Giant Stratolaunch plane takes off from California – United States



Giant Stratolaunch plane takes off from California

LOS ANGELES – A giant six-engine aircraft with the longest flight in the world made its first flight after about two hours on Saturday.

The double-fused Stratolaunch jet took off from Mojave Air and Space Port and climbed into the desert sky 70 miles north of Los Angeles.

Founded by the late billionaire Paul G. Allen, Stratolaunch aims to be a competitor in the small-launch satellite market.

The aircraft is designed to carry up to three satellite-laden rockets both under the center of its huge wing, which extends for 385 feet – a wingspan longer than any other aircraft.

At an altitude of 35,000 feet, the rockets would be released, ignite their engines and launch into space.

The benefits of such airlift systems include the ability to use many airports and avoid the limitations of fixed launch sites that may be affected by weather, air traffic and shipping traffic on ocean channels.

Allen, co-founder of Microsoft, founded Stratolaunch Systems Corp. in 2011 after having emerged in the aerospace sector by financing the development of SpaceShipOne, launched on a trial and experimental basis, which became in 2004 the first privately built inhabited rocket.

After Allen's death in October 2018, Stratolaunch abandoned his project of developing his own type of rocket engine and a family of launchers. He focused instead on the take-off of the giant aircraft and the launch of Northrop Grumman's Pegasus XL.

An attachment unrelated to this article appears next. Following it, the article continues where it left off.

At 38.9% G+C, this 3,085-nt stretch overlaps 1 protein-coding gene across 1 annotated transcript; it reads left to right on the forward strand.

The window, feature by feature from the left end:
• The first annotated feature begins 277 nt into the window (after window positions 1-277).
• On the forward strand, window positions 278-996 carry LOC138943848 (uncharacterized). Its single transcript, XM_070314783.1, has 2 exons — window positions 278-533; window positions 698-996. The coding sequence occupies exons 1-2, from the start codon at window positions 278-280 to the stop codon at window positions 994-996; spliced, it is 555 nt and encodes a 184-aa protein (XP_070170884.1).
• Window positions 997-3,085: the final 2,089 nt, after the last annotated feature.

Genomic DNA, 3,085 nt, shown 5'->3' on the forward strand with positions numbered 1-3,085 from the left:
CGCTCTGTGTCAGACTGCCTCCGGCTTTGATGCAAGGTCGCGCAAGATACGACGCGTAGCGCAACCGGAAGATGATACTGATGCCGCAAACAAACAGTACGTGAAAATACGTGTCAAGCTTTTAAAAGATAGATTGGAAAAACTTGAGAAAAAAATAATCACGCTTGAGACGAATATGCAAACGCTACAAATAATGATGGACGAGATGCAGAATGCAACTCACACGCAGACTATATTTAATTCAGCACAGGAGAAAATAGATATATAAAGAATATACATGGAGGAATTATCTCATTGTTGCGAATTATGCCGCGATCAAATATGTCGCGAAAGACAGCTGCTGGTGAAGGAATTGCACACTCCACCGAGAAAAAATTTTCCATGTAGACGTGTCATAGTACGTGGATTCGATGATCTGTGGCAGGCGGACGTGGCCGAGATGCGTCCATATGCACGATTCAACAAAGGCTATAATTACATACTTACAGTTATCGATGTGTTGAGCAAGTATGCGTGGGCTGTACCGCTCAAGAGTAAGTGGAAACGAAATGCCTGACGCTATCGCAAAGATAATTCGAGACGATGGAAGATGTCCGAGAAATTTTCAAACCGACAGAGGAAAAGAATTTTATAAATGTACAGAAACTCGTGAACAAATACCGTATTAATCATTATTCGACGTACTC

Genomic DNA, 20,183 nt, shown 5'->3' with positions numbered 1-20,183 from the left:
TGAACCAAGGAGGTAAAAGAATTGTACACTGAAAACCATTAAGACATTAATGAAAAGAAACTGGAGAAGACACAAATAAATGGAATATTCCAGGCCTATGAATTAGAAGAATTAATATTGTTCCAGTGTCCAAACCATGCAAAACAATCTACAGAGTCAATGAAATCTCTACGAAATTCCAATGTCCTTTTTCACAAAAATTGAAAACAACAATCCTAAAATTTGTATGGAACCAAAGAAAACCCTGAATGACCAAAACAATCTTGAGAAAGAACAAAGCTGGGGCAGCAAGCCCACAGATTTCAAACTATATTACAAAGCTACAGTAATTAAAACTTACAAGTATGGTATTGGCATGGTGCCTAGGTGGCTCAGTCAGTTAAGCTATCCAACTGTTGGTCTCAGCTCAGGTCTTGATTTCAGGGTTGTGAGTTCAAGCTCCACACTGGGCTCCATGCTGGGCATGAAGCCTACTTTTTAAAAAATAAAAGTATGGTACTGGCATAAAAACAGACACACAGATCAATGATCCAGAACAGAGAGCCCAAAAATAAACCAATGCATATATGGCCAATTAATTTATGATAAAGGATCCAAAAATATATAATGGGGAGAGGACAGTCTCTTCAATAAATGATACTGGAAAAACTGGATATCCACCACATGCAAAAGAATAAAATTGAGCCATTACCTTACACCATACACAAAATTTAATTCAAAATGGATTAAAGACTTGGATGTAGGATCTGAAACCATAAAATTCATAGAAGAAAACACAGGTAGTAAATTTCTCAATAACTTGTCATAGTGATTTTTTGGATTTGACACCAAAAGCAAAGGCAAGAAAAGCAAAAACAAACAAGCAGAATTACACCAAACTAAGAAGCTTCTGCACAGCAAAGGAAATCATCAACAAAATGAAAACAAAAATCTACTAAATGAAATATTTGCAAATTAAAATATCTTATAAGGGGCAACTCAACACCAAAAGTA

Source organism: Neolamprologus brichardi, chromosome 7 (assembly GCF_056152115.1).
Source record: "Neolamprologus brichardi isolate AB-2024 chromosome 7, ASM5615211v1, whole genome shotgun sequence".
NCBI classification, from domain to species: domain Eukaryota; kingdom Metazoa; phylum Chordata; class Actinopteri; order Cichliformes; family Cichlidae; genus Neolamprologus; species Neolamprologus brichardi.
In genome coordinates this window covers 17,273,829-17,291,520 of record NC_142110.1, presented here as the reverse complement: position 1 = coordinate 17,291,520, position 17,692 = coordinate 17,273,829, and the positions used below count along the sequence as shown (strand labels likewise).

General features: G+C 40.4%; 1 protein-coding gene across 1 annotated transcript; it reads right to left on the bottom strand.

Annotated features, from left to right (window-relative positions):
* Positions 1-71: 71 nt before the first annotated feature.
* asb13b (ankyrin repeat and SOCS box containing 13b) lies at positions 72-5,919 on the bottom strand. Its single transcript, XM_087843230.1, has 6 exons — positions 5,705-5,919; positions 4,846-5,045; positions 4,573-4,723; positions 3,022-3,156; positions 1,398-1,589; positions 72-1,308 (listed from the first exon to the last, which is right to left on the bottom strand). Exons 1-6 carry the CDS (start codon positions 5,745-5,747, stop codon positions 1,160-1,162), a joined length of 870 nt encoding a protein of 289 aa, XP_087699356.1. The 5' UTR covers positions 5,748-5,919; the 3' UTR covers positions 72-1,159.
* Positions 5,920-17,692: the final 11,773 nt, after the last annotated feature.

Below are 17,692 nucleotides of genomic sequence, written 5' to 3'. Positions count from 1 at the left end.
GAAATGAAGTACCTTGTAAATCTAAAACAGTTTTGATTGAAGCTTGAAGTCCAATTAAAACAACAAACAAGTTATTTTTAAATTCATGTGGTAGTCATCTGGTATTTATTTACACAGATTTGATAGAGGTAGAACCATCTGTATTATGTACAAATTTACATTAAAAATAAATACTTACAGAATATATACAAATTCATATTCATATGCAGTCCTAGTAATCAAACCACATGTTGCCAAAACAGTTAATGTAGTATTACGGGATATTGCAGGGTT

The Stratolaunch aircraft departed its Mojave hangar for the first time in May 2017 and conducted ground tests, including taxiing and take-off from a runway at a speed close to take-off.

Propelled by the same type of engines as the Boeing 747s, this aircraft is designed to take off at a maximum mass of 1.3 million pounds. Its twin fuselages – a sort of aircraft equivalent of a catamaran – are 238 feet long.

The previous major leader was the Hercules H-4 Hercules Seaplane, an eight-engine World War II aircraft, nicknamed "Spruce Goose". Surviving in an aviation museum, it has a wingspan of about 320 feet but a length of just under 219 feet.

While Stratolaunch considers its aircraft as the largest in the world, the other aircraft exceed it from start to finish. This is the Antonov AN 225 cargo aircraft with six engines, 275.5 feet long, and the Boeing 747-8, a little over 250 feet.


Source link